We have seen curves defined using functions, such as y = f (x). We can define more complex curves that represent relationships between x and y that are not definable by a function using parametric equations. Parametric curves are defined using two separate functions, x(t) and y(t), each representing its respective coordinate and depending on a new parameter, t. As t varies, so do the x and y coordinates of points on the curve. A curve such as y = x² can be represented parametrically by x(t) = t and y(t) = t². More complex curves involve more complex functions for x(t).
To find the rate of change of y with respect to x for a parametric curve (i.e., the first derivative with respect to x), and to find the derivative of this (i.e., the second derivative), use the following formulas:
Note that both of these derivatives are defined in terms of the parameter, t.
1. A circle
The applet initially shows a graph of a circle defined parametrically (if the circle looks squished, click Equalize Axes). In this case, x(t) = cos(t) and y(t) = sin(t). Move the t slider, which changes the value of the t parameter. Changing t changes the values of x(t) and y(t), which are the coordinates of a point on the curve (the magenta dot). As you change t, the dot traces out the curve. The limit control panel now has some additional fields on it to specify the minimum and maximum values of t used in drawing the curve (tmin and tmax), plus 'tintervals' - the number of intervals into which this is divided. Making this smaller results in a coarser graph.
The graph also displays the value of dy/dx, which is just the slope of the tangent line at the point corresponding to the current value of t. This is computed using the formula above as:
The graph also shows the value of the second derivative, computed using the formula above as
2. Another circle
Select the second example from the drop down menu. This is also a circle, with the definition
x(t) = cos(2t) and y(t) = sin(2t)
Move the t slider and notice what happens. What difference does that multiple of 2 inside the sine and cosine functions make? How does the graph change? How does the position of the point vary with t? How will the derivatives change? Parametric curves can retrace themselves, unlike curves defined using y = f (x).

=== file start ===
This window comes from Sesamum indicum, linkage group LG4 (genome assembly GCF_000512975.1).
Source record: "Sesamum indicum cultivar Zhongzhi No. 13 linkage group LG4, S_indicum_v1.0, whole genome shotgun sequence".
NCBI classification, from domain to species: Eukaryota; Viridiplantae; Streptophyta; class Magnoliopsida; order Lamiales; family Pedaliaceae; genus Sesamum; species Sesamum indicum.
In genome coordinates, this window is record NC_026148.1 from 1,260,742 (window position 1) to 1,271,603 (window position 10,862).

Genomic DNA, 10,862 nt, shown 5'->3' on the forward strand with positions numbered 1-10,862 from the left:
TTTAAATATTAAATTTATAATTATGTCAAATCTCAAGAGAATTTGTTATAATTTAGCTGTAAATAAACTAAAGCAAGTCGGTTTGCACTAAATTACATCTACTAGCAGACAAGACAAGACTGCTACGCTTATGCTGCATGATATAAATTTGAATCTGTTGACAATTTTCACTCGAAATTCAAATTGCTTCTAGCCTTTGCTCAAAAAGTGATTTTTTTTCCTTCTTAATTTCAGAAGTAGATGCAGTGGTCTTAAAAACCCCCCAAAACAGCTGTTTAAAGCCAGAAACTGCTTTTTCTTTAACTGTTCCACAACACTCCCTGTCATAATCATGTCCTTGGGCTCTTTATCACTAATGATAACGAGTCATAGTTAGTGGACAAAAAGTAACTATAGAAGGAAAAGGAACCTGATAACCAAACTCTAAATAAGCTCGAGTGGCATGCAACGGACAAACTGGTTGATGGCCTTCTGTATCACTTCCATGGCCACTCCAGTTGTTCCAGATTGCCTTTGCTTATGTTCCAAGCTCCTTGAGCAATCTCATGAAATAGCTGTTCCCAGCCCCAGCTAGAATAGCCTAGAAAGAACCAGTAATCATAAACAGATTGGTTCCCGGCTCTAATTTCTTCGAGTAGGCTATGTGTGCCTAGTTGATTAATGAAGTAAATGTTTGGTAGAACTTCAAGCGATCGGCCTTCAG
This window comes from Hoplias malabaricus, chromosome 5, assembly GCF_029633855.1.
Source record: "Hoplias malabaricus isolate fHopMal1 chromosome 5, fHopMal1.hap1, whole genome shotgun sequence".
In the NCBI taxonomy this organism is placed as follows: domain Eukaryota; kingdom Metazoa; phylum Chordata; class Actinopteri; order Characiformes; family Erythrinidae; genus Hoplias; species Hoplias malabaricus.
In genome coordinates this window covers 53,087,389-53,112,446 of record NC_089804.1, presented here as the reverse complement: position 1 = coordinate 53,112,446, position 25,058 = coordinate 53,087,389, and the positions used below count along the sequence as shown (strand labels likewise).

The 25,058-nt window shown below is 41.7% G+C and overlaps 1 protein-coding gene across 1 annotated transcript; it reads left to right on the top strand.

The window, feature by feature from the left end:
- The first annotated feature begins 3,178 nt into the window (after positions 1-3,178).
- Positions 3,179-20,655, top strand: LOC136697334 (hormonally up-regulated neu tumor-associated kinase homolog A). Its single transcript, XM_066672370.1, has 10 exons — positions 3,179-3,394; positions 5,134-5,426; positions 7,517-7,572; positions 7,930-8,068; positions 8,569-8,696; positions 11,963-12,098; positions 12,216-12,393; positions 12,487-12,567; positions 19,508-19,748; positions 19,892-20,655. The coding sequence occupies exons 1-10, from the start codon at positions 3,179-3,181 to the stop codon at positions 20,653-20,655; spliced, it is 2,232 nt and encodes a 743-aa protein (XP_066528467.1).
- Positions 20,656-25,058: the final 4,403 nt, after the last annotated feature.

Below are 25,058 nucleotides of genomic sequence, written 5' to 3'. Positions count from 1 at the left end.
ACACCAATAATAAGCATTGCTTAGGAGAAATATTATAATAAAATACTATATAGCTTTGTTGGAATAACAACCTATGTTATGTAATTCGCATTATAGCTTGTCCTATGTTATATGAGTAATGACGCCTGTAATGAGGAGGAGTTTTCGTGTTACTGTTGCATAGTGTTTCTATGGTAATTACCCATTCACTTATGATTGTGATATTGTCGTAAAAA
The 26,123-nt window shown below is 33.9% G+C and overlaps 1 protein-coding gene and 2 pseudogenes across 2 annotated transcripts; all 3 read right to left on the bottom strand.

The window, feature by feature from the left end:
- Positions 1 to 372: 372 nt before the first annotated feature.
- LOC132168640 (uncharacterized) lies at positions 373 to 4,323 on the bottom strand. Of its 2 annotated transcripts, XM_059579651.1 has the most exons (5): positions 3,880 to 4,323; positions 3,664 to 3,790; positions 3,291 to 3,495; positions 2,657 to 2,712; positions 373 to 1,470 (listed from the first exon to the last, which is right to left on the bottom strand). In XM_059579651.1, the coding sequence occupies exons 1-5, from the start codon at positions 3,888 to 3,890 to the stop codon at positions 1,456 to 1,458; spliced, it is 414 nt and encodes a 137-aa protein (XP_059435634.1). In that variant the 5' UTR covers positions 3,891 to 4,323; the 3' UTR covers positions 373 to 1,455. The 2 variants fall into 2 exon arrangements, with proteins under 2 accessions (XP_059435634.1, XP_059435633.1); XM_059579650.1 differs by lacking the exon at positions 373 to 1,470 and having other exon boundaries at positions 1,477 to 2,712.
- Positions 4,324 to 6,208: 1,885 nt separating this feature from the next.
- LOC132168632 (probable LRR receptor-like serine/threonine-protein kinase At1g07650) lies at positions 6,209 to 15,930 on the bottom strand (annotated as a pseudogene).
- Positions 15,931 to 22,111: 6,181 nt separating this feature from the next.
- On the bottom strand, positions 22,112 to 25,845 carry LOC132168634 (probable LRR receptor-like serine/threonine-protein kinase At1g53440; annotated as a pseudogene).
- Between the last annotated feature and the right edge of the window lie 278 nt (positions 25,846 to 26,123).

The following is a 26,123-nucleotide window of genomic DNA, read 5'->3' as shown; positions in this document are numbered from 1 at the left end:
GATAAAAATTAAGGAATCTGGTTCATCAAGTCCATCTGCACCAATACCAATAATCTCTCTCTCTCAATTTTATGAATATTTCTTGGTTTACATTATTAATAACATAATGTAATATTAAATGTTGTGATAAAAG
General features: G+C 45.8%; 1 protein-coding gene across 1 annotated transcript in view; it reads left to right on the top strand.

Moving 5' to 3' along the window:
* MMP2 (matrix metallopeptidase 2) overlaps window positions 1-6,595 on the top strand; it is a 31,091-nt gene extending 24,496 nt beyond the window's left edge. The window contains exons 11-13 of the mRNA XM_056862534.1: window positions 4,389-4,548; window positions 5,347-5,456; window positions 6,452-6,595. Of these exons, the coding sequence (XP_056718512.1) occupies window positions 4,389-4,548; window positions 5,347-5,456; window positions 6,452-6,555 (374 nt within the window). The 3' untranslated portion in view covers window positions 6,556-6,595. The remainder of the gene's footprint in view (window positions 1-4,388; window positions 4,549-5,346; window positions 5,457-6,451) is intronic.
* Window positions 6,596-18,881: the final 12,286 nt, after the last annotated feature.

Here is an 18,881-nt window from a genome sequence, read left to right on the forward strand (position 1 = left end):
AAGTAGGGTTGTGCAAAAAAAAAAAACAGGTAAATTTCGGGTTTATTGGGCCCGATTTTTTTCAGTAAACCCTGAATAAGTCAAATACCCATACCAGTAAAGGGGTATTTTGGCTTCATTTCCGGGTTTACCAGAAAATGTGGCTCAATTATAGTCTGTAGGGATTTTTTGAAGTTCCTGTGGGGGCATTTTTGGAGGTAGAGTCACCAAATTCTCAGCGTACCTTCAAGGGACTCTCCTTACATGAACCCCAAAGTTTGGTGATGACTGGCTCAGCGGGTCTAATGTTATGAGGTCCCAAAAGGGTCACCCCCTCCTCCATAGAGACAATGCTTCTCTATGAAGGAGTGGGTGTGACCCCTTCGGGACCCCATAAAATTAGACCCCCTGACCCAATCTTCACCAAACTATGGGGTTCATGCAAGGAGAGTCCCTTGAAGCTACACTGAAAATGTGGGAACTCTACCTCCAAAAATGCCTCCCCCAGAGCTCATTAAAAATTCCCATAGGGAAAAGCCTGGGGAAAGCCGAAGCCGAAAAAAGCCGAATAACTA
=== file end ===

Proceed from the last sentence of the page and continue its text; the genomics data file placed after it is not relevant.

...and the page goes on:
3. A line
Select the third example from the drop down menu. This shows a straight line. Only part of the line is showing, due to setting tmin = 0 and tmax = 1. As you would expect, dy/dx is constant, based on using the formulas above:
4. An ellipse
Select the fourth example from the drop down menu. This shows an ellipse, which is just a slight modification of the equations for a circle. Can you compute the derivatives?
5. A Lissajous
Select the fifth example, showing a Lissajous figure. In this case, the multiple of t inside the sine function is different from the one inside the cosine function. Move the t slider and see if you can understand why this curve comes out the way it does.
You can try your own examples by typing different functions of t for x(t) and y(t) and setting tmin and tmax to appropriate values.
While you are here..
... I have a small favor to ask. Over the years we have used advertising to support the site so it can remain free for everyone.
However, advertising revenue is falling and I have always hated the ads. So, would you go to Patreon and become a patron of the site?
When we reach the goal I will remove all advertising from the site.
It only takes a minute and any amount would be greatly appreciated.
Thank you for considering it! – John Page
Become a patron of the site at patreon.com/mathopenref
Other 'Applications of Differentiation' topics
Derived from the work of Thomas S. Downey under a Creative Commons Attribution 3.0 License.